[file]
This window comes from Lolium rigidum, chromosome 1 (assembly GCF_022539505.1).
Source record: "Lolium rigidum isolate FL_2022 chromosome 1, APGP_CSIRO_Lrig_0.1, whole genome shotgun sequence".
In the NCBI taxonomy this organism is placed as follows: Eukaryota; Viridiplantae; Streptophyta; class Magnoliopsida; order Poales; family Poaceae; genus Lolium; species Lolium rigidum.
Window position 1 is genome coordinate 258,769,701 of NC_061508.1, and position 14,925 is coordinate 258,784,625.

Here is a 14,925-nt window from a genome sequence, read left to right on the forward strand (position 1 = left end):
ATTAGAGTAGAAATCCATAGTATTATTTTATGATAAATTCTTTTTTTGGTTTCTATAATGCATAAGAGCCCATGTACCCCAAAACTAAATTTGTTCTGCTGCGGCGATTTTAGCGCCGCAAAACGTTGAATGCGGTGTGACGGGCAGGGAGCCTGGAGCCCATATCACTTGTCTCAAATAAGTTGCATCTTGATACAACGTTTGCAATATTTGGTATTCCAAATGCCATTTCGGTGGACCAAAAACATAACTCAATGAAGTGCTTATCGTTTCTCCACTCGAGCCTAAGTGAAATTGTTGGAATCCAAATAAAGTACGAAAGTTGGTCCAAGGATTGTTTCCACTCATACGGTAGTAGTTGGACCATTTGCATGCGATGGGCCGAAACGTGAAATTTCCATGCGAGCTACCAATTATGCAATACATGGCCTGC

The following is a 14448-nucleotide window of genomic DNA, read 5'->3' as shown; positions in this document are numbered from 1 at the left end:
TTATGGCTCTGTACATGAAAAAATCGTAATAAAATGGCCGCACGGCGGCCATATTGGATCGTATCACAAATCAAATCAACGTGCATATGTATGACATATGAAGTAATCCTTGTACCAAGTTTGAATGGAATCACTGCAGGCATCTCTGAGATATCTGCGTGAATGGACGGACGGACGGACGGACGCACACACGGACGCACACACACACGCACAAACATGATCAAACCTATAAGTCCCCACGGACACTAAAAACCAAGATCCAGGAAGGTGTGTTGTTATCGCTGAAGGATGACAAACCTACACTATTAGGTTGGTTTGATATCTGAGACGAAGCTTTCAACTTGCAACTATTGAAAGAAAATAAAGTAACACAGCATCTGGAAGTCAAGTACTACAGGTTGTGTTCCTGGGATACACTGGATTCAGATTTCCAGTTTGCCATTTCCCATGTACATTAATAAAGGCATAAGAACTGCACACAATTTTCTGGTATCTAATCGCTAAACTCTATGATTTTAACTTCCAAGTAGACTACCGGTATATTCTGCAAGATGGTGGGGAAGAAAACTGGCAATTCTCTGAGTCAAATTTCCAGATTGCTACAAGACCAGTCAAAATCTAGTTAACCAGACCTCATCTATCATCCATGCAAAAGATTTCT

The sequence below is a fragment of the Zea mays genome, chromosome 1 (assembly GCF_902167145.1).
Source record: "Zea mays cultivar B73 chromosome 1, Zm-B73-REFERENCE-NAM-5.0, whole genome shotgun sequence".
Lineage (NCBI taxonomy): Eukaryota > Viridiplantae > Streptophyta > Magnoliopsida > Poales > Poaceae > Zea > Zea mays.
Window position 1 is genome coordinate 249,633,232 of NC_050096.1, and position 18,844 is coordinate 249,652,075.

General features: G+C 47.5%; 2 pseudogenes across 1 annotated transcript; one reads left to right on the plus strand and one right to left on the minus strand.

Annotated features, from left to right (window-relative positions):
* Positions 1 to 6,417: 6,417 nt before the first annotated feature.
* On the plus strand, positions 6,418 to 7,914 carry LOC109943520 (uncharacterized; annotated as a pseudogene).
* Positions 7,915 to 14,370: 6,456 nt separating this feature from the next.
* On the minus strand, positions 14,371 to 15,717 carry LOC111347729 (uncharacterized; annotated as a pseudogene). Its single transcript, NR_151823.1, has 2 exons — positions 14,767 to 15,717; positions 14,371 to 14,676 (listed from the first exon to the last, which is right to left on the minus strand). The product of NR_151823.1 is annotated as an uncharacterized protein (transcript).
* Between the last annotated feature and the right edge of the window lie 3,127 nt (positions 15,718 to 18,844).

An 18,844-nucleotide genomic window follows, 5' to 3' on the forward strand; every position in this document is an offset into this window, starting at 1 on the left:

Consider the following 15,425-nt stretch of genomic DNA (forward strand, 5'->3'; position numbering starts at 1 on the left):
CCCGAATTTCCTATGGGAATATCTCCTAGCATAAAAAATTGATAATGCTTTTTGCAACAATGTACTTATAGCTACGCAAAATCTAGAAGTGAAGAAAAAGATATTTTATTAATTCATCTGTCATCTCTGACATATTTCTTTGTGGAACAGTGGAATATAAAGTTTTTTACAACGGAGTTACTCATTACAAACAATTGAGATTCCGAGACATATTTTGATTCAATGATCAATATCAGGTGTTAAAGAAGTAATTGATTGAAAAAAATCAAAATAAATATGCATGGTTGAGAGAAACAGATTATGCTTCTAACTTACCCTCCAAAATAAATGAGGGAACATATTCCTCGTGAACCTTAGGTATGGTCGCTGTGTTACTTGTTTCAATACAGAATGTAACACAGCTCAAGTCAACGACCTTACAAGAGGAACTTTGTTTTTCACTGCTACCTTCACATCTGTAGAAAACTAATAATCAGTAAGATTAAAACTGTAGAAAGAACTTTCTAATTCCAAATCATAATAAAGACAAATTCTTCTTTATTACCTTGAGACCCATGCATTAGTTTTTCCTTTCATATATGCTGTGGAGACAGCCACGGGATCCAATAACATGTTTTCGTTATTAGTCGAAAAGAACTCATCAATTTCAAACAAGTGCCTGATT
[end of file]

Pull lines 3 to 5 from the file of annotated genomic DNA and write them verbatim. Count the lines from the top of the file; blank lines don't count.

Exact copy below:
In the NCBI taxonomy this organism is placed as follows: Eukaryota; Viridiplantae; Streptophyta; class Magnoliopsida; order Poales; family Poaceae; genus Lolium; species Lolium rigidum.
Window position 1 is genome coordinate 258,769,701 of NC_061508.1, and position 14,925 is coordinate 258,784,625.

Here is a 14,925-nt window from a genome sequence, read left to right on the forward strand (position 1 = left end):